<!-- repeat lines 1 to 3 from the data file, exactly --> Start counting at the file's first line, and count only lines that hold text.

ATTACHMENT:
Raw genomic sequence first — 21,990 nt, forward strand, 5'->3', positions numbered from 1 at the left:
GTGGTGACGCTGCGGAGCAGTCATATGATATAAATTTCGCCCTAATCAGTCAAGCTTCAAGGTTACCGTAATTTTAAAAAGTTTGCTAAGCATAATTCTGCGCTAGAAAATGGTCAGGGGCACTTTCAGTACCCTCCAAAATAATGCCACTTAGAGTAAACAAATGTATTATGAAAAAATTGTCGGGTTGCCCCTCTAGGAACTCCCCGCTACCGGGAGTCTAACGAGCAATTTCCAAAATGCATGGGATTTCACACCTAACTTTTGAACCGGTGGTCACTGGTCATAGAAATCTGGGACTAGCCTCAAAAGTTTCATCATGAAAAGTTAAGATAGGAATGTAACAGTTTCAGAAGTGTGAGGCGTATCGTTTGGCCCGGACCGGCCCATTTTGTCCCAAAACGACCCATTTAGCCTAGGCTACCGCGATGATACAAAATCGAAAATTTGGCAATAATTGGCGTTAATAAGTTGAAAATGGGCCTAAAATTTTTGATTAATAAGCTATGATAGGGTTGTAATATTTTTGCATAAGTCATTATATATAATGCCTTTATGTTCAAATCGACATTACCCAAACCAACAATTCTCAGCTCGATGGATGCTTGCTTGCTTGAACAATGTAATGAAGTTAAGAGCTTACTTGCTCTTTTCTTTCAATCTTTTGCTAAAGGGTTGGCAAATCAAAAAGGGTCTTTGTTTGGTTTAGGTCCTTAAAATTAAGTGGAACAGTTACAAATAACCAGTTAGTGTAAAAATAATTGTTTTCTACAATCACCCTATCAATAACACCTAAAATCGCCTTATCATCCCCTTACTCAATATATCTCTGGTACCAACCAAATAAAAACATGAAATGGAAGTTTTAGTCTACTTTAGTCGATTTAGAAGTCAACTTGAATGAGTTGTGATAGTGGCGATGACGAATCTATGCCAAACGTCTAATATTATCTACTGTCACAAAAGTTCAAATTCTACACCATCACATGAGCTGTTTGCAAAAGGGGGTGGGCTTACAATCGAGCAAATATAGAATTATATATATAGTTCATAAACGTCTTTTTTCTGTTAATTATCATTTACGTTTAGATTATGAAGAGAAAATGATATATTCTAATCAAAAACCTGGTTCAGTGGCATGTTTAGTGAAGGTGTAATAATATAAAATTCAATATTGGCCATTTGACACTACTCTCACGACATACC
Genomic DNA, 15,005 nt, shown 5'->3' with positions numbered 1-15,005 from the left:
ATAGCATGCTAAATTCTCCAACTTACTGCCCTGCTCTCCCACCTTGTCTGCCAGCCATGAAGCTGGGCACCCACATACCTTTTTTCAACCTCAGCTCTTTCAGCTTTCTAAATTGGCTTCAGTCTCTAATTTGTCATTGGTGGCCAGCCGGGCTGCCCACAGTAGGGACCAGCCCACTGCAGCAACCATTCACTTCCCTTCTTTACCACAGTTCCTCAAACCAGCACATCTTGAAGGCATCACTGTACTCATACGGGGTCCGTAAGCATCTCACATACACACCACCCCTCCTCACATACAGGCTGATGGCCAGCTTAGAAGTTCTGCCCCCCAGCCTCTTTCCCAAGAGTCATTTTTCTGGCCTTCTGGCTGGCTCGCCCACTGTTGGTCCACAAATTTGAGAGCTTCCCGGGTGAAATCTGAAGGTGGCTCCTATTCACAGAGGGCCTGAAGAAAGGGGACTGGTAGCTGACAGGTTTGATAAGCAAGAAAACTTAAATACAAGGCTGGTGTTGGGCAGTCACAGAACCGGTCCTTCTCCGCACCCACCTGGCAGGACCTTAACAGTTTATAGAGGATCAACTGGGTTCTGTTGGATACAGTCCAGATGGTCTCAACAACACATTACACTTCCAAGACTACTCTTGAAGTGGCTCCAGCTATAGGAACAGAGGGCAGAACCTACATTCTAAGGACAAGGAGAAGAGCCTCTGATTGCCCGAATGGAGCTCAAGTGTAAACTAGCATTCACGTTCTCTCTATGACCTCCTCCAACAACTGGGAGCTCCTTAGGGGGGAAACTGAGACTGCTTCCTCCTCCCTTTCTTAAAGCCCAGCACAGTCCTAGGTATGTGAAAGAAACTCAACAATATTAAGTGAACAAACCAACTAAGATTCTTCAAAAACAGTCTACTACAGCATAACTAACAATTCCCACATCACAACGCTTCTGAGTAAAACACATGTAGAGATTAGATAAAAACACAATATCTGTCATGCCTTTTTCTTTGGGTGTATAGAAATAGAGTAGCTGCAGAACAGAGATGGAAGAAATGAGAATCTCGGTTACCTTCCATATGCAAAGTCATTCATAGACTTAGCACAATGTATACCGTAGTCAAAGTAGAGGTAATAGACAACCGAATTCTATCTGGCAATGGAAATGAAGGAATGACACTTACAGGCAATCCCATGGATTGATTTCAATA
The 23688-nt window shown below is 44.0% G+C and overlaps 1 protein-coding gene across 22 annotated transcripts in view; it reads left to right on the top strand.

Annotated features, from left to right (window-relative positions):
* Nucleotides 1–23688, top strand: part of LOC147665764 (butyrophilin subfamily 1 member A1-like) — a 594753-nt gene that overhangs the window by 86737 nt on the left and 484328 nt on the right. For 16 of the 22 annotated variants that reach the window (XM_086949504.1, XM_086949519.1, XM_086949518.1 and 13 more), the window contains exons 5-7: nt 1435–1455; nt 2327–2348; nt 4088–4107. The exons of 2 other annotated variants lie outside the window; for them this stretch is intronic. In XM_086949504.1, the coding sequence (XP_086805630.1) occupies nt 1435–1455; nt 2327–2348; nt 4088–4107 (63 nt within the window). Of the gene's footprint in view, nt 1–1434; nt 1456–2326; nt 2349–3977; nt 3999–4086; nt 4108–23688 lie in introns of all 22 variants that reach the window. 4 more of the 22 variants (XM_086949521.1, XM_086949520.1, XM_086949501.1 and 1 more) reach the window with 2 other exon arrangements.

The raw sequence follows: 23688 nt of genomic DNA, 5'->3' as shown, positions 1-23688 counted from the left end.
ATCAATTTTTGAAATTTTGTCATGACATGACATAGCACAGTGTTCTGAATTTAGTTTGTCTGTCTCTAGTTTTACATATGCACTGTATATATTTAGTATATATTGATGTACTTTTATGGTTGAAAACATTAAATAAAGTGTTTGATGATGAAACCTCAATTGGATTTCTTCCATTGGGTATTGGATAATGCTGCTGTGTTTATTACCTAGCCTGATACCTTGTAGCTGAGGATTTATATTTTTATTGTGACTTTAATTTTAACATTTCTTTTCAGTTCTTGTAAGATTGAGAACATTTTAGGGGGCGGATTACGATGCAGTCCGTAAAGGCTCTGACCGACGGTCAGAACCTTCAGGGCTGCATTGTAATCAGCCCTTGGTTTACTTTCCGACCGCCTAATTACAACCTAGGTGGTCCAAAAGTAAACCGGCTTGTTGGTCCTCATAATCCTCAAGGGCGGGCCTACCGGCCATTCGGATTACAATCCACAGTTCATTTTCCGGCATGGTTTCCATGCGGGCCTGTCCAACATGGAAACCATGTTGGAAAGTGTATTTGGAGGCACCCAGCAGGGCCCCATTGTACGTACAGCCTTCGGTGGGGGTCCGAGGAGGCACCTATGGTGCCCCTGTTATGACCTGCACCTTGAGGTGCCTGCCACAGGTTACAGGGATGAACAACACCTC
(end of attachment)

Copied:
Raw genomic sequence first — 21,990 nt, forward strand, 5'->3', positions numbered from 1 at the left:
GTGGTGACGCTGCGGAGCAGTCATATGATATAAATTTCGCCCTAATCAGTCAAGCTTCAAGGTTACCGTAATTTTAAAAAGTTTGCTAAGCATAATTCTGCGCTAGAAAATGGTCAGGGGCACTTTCAGTACCCTCCAAAATAATGCCACTTAGAGTAAACAAATGTATTATGAAAAAATTGTCGGGTTGCCCCTCTAGGAACTCCCCGCTACCGGGAGTCTAACGAGCAATTTCCAAAATGCATGGGATTTCACACCTAACTTTTGAACCGGTGGTCACTGGTCATAGAAATCTGGGACTAGCCTCAAAAGTTTCATCATGAAAAGTTAAGATAGGAATGTAACAGTTTCAGAAGTGTGAGGCGTATCGTTTGGCCCGGACCGGCCCATTTTGTCCCAAAACGACCCATTTAGCCTAGGCTACCGCGATGATACAAAATCGAAAATTTGGCAATAATTGGCGTTAATAAGTTGAAAATGGGCCTAAAATTTTTGATTAATAAGCTATGATAGGGTTGTAATATTTTTGCATAAGTCATTATATATAATGCCTTTATGTTCAAATCGACATTACCCAAACCAACAATTCTCAGCTCGATGGATGCTTGCTTGCTTGAACAATGTAATGAAGTTAAGAGCTTACTTGCTCTTTTCTTTCAATCTTTTGCTAAAGGGTTGGCAAATCAAAAAGGGTCTTTGTTTGGTTTAGGTCCTTAAAATTAAGTGGAACAGTTACAAATAACCAGTTAGTGTAAAAATAATTGTTTTCTACAATCACCCTATCAATAACACCTAAAATCGCCTTATCATCCCCTTACTCAATATATCTCTGGTACCAACCAAATAAAAACATGAAATGGAAGTTTTAGTCTACTTTAGTCGATTTAGAAGTCAACTTGAATGAGTTGTGATAGTGGCGATGACGAATCTATGCCAAACGTCTAATATTATCTACTGTCACAAAAGTTCAAATTCTACACCATCACATGAGCTGTTTGCAAAAGGGGGTGGGCTTACAATCGAGCAAATATAGAATTATATATATAGTTCATAAACGTCTTTTTTCTGTTAATTATCATTTACGTTTAGATTATGAAGAGAAAATGATATATTCTAATCAAAAACCTGGTTCAGTGGCATGTTTAGTGAAGGTGTAATAATATAAAATTCAATATTGGCCATTTGACACTACTCTCACGACATACC
Genomic DNA, 15,005 nt, shown 5'->3' with positions numbered 1-15,005 from the left: